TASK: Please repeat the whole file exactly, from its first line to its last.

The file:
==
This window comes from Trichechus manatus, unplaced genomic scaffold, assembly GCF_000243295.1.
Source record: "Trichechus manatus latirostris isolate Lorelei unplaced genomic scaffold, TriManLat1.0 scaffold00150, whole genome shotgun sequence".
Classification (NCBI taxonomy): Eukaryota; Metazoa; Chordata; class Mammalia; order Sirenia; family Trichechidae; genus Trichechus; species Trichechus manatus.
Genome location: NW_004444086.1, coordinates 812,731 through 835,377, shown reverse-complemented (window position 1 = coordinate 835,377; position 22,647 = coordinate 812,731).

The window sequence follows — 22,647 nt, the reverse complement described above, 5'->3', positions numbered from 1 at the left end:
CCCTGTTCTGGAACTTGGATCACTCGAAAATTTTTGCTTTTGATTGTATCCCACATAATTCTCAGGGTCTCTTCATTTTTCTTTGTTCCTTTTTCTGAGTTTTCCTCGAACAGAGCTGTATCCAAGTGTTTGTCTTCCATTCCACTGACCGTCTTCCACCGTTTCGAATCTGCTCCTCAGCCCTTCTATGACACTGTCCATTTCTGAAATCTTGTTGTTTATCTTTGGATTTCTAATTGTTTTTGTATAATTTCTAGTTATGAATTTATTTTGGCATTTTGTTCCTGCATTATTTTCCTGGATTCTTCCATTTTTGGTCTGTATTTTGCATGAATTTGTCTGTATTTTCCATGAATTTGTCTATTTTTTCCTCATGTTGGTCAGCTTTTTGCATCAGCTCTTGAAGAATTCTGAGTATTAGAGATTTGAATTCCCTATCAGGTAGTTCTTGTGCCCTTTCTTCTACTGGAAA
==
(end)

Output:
This window comes from Trichechus manatus, unplaced genomic scaffold, assembly GCF_000243295.1.
Source record: "Trichechus manatus latirostris isolate Lorelei unplaced genomic scaffold, TriManLat1.0 scaffold00150, whole genome shotgun sequence".
Classification (NCBI taxonomy): Eukaryota; Metazoa; Chordata; class Mammalia; order Sirenia; family Trichechidae; genus Trichechus; species Trichechus manatus.
Genome location: NW_004444086.1, coordinates 812,731 through 835,377, shown reverse-complemented (window position 1 = coordinate 835,377; position 22,647 = coordinate 812,731).

The window sequence follows — 22,647 nt, the reverse complement described above, 5'->3', positions numbered from 1 at the left end:
CCCTGTTCTGGAACTTGGATCACTCGAAAATTTTTGCTTTTGATTGTATCCCACATAATTCTCAGGGTCTCTTCATTTTTCTTTGTTCCTTTTTCTGAGTTTTCCTCGAACAGAGCTGTATCCAAGTGTTTGTCTTCCATTCCACTGACCGTCTTCCACCGTTTCGAATCTGCTCCTCAGCCCTTCTATGACACTGTCCATTTCTGAAATCTTGTTGTTTATCTTTGGATTTCTAATTGTTTTTGTATAATTTCTAGTTATGAATTTATTTTGGCATTTTGTTCCTGCATTATTTTCCTGGATTCTTCCATTTTTGGTCTGTATTTTGCATGAATTTGTCTGTATTTTCCATGAATTTGTCTATTTTTTCCTCATGTTGGTCAGCTTTTTGCATCAGCTCTTGAAGAATTCTGAGTATTAGAGATTTGAATTCCCTATCAGGTAGTTCTTGTGCCCTTTCTTCTACTGGAAA